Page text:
With financial losses mounting, the nearly bankrupt U.S. Postal Service is urging the House to quickly pass legislation that would give it broad authority to close thousands of low-revenue post offices, reduce labor costs and end Saturday delivery.
At a meeting Friday, the Postal Service's board of governors said that a bill passed by the Senate last week doesn't go far enough to give the agency the latitude it needs. That bill would provide the Postal Service with an $11 billion cash infusion to help pay down ballooning debt but halt the immediate closing of up to 252 mail-processing centers and 3,700 post offices.
The Postal Service called the closings a critical part of its cost-cutting plan to save some $6.5 billion a year and regain profitability by 2015. Anxious for legislative action but uncertain when the House may act, the mail agency said it would proceed with planned closings after May 15, but in a "methodical and measured" way that considers the special needs of rural communities.
"The bottom line is that the Senate bill does not provide the Postal Service with the flexibility and speed that it needs to have a sustainable business model," said Thurgood Marshall Jr., chairman of the postal board of governors. "Our financial condition has been deteriorating for several years, and we have been operating with a very low cash balance."
"We therefore strongly encourage the enactment of legislation that enables the Postal Service to avoid a default and return to long-term profitability," he said.
At stake are more than 100,000 jobs, and the deteriorating situation has caused consternation in many communities across the country, particularly in rural areas which rely more heavily on postal service for the delivery of prescription drugs, newspapers and other services. The mail agency forecast a record $14.1 billion loss by the end of this year; without changes, it said, annual losses will exceed $21 billion by 2016.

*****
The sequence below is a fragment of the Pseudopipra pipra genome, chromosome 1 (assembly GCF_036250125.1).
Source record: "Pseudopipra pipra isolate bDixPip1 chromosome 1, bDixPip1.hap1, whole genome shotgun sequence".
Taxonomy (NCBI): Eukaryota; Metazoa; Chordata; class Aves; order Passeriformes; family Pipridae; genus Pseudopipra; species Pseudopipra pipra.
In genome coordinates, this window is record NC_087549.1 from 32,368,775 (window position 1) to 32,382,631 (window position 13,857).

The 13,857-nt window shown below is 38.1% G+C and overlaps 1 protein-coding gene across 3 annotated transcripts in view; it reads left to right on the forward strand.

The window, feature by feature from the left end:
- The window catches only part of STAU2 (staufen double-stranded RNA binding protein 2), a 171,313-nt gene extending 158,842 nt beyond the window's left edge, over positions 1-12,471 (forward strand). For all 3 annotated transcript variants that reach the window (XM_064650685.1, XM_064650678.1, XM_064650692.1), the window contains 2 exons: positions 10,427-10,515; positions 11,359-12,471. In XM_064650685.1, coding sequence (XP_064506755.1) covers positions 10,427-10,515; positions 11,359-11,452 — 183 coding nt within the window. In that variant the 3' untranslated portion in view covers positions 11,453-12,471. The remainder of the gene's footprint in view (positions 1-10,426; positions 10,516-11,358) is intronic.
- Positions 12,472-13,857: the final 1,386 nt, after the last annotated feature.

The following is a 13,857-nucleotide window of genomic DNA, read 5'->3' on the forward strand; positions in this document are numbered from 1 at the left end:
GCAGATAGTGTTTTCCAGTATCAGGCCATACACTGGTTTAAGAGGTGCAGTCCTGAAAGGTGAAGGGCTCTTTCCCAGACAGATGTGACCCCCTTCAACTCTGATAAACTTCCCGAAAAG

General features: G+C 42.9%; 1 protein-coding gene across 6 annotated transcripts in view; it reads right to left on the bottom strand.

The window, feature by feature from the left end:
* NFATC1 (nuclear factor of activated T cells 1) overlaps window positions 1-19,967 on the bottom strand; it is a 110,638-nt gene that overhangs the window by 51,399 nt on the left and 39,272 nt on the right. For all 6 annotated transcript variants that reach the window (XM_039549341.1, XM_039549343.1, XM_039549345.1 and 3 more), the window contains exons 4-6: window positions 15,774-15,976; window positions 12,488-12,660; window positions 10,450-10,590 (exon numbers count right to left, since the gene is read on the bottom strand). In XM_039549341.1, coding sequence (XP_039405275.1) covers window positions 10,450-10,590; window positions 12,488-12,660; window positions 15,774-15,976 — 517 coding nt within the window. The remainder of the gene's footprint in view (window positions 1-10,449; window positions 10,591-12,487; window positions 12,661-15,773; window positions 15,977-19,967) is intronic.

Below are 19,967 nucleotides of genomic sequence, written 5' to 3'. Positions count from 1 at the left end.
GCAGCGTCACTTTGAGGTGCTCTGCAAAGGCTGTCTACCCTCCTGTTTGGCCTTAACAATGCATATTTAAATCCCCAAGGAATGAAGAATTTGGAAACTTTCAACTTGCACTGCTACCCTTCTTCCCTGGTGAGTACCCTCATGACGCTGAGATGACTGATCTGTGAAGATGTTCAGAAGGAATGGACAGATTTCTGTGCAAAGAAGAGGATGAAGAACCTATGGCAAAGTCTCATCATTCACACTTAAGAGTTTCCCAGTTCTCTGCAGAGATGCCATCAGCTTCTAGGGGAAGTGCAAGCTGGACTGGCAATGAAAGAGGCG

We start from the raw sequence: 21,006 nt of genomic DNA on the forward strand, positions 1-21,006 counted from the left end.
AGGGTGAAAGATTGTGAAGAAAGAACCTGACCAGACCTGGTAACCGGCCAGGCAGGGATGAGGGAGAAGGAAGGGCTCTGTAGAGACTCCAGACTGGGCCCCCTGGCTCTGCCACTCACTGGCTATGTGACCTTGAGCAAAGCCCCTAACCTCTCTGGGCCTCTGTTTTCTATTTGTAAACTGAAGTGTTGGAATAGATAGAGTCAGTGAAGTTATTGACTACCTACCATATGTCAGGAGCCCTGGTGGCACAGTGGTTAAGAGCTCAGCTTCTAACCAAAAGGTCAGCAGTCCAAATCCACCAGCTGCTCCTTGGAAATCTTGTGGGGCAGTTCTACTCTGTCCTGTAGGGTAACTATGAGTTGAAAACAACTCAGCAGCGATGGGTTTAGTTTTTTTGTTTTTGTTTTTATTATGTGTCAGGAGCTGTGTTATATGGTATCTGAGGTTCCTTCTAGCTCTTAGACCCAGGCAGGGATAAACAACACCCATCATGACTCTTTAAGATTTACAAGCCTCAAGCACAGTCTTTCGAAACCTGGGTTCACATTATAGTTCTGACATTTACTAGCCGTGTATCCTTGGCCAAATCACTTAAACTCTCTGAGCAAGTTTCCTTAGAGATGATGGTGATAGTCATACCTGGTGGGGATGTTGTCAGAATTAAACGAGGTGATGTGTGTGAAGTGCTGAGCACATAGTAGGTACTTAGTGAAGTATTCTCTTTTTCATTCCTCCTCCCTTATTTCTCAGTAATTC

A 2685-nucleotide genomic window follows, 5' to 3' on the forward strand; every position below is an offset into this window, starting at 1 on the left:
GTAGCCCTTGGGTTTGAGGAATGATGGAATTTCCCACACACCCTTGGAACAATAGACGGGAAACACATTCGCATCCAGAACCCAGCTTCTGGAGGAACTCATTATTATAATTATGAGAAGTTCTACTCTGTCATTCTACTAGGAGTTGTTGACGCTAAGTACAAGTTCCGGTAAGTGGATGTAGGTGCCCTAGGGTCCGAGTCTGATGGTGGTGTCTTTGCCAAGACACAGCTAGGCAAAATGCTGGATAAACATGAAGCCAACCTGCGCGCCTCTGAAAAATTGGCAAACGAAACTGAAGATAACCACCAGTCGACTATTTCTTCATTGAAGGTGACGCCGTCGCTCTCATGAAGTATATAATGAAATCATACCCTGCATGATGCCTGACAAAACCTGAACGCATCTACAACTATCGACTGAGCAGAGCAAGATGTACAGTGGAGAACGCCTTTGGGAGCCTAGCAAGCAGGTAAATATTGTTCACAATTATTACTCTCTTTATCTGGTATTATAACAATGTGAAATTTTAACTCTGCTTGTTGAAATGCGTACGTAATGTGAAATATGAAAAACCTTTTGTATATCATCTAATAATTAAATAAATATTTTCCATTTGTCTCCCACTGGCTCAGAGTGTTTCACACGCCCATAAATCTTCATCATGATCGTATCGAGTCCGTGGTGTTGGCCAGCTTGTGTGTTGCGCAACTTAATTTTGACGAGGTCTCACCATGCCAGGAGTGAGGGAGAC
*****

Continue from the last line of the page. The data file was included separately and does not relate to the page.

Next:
The Senate bill would slow if not stop thousands of the closings. With prospects for immediate House action uncertain, nearly half the senators in letters this week called on Postmaster General Patrick Donahoe to wait on closing any mail facility until Congress passes final legislation. The Senate measure would block about half the closings of mail processing centers planned by the Postal Service, from 252 to 125; protect rural post offices for at least a year; give affected communities new avenues to appeal closing decisions; and forbid cuts to Saturday delivery for at least two years.
The House version, which passed on a party-line GOP vote in committee last fall, calls for far more aggressive cost-cutting. House Democrats remain largely opposed to the bill because of the potential for wide-ranging job layoffs, while rural lawmakers worry about the election-year impact on their communities.
On Friday, the Postal Service stressed that the Senate plan fell far short in stemming losses.